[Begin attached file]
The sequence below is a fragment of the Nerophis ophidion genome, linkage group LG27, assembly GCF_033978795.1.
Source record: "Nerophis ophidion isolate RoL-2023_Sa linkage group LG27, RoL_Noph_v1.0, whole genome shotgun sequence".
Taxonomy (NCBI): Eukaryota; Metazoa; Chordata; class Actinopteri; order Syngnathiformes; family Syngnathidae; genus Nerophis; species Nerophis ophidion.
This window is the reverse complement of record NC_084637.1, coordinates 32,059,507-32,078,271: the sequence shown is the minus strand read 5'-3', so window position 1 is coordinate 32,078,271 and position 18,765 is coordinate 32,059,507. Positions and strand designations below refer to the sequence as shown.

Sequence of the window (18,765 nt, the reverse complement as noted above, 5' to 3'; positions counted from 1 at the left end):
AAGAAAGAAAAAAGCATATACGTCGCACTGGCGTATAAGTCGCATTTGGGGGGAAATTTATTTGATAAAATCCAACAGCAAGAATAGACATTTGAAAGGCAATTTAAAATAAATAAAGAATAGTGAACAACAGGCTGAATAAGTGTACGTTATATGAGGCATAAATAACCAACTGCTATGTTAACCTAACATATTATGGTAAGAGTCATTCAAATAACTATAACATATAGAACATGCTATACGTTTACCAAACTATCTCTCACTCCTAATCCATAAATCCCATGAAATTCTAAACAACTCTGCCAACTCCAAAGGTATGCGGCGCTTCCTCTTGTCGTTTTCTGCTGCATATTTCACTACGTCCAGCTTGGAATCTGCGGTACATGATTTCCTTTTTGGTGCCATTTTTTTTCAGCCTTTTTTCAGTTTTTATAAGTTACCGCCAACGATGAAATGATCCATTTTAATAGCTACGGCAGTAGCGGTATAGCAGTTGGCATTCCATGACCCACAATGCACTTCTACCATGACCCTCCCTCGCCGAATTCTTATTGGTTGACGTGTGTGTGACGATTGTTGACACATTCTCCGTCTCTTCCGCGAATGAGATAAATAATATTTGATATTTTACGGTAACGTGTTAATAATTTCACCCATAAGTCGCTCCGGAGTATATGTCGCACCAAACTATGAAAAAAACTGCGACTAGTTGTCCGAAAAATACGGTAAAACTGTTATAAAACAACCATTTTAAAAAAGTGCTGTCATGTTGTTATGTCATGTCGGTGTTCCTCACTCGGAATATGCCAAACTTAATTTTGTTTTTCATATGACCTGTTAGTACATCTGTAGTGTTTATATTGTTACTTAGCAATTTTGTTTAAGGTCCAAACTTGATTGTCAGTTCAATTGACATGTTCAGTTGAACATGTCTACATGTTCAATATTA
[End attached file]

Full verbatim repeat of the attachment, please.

The sequence below is a fragment of the Nerophis ophidion genome, linkage group LG27, assembly GCF_033978795.1.
Source record: "Nerophis ophidion isolate RoL-2023_Sa linkage group LG27, RoL_Noph_v1.0, whole genome shotgun sequence".
Taxonomy (NCBI): Eukaryota; Metazoa; Chordata; class Actinopteri; order Syngnathiformes; family Syngnathidae; genus Nerophis; species Nerophis ophidion.
This window is the reverse complement of record NC_084637.1, coordinates 32,059,507-32,078,271: the sequence shown is the minus strand read 5'-3', so window position 1 is coordinate 32,078,271 and position 18,765 is coordinate 32,059,507. Positions and strand designations below refer to the sequence as shown.

Sequence of the window (18,765 nt, the reverse complement as noted above, 5' to 3'; positions counted from 1 at the left end):
AAGAAAGAAAAAAGCATATACGTCGCACTGGCGTATAAGTCGCATTTGGGGGGAAATTTATTTGATAAAATCCAACAGCAAGAATAGACATTTGAAAGGCAATTTAAAATAAATAAAGAATAGTGAACAACAGGCTGAATAAGTGTACGTTATATGAGGCATAAATAACCAACTGCTATGTTAACCTAACATATTATGGTAAGAGTCATTCAAATAACTATAACATATAGAACATGCTATACGTTTACCAAACTATCTCTCACTCCTAATCCATAAATCCCATGAAATTCTAAACAACTCTGCCAACTCCAAAGGTATGCGGCGCTTCCTCTTGTCGTTTTCTGCTGCATATTTCACTACGTCCAGCTTGGAATCTGCGGTACATGATTTCCTTTTTGGTGCCATTTTTTTTCAGCCTTTTTTCAGTTTTTATAAGTTACCGCCAACGATGAAATGATCCATTTTAATAGCTACGGCAGTAGCGGTATAGCAGTTGGCATTCCATGACCCACAATGCACTTCTACCATGACCCTCCCTCGCCGAATTCTTATTGGTTGACGTGTGTGTGACGATTGTTGACACATTCTCCGTCTCTTCCGCGAATGAGATAAATAATATTTGATATTTTACGGTAACGTGTTAATAATTTCACCCATAAGTCGCTCCGGAGTATATGTCGCACCAAACTATGAAAAAAACTGCGACTAGTTGTCCGAAAAATACGGTAAAACTGTTATAAAACAACCATTTTAAAAAAGTGCTGTCATGTTGTTATGTCATGTCGGTGTTCCTCACTCGGAATATGCCAAACTTAATTTTGTTTTTCATATGACCTGTTAGTACATCTGTAGTGTTTATATTGTTACTTAGCAATTTTGTTTAAGGTCCAAACTTGATTGTCAGTTCAATTGACATGTTCAGTTGAACATGTCTACATGTTCAATATTA